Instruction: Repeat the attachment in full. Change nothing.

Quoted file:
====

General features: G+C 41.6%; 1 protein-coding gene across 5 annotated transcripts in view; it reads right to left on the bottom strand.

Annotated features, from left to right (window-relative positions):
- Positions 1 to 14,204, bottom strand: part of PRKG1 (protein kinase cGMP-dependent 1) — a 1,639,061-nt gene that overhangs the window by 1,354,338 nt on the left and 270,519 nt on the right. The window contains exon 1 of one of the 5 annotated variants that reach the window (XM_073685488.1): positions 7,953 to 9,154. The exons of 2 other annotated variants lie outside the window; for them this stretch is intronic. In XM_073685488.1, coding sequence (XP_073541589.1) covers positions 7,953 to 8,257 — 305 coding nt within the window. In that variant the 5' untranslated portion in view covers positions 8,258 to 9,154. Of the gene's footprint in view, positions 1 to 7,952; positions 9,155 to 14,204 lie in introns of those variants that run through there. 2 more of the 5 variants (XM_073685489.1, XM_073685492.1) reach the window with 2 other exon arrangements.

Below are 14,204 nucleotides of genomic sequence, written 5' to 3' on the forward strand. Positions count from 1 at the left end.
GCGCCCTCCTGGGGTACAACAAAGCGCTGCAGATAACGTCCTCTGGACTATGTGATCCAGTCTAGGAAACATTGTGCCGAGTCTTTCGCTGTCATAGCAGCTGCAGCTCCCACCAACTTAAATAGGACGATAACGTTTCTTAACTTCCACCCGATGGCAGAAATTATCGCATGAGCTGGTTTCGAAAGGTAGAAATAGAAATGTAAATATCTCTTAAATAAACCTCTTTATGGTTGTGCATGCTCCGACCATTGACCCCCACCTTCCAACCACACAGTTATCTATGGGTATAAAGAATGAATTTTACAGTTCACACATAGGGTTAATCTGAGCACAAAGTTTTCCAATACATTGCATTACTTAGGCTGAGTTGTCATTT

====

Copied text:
General features: G+C 41.6%; 1 protein-coding gene across 5 annotated transcripts in view; it reads right to left on the bottom strand.

Annotated features, from left to right (window-relative positions):
- Positions 1 to 14,204, bottom strand: part of PRKG1 (protein kinase cGMP-dependent 1) — a 1,639,061-nt gene that overhangs the window by 1,354,338 nt on the left and 270,519 nt on the right. The window contains exon 1 of one of the 5 annotated variants that reach the window (XM_073685488.1): positions 7,953 to 9,154. The exons of 2 other annotated variants lie outside the window; for them this stretch is intronic. In XM_073685488.1, coding sequence (XP_073541589.1) covers positions 7,953 to 8,257 — 305 coding nt within the window. In that variant the 5' untranslated portion in view covers positions 8,258 to 9,154. Of the gene's footprint in view, positions 1 to 7,952; positions 9,155 to 14,204 lie in introns of those variants that run through there. 2 more of the 5 variants (XM_073685489.1, XM_073685492.1) reach the window with 2 other exon arrangements.

Below are 14,204 nucleotides of genomic sequence, written 5' to 3' on the forward strand. Positions count from 1 at the left end.
GCGCCCTCCTGGGGTACAACAAAGCGCTGCAGATAACGTCCTCTGGACTATGTGATCCAGTCTAGGAAACATTGTGCCGAGTCTTTCGCTGTCATAGCAGCTGCAGCTCCCACCAACTTAAATAGGACGATAACGTTTCTTAACTTCCACCCGATGGCAGAAATTATCGCATGAGCTGGTTTCGAAAGGTAGAAATAGAAATGTAAATATCTCTTAAATAAACCTCTTTATGGTTGTGCATGCTCCGACCATTGACCCCCACCTTCCAACCACACAGTTATCTATGGGTATAAAGAATGAATTTTACAGTTCACACATAGGGTTAATCTGAGCACAAAGTTTTCCAATACATTGCATTACTTAGGCTGAGTTGTCATTT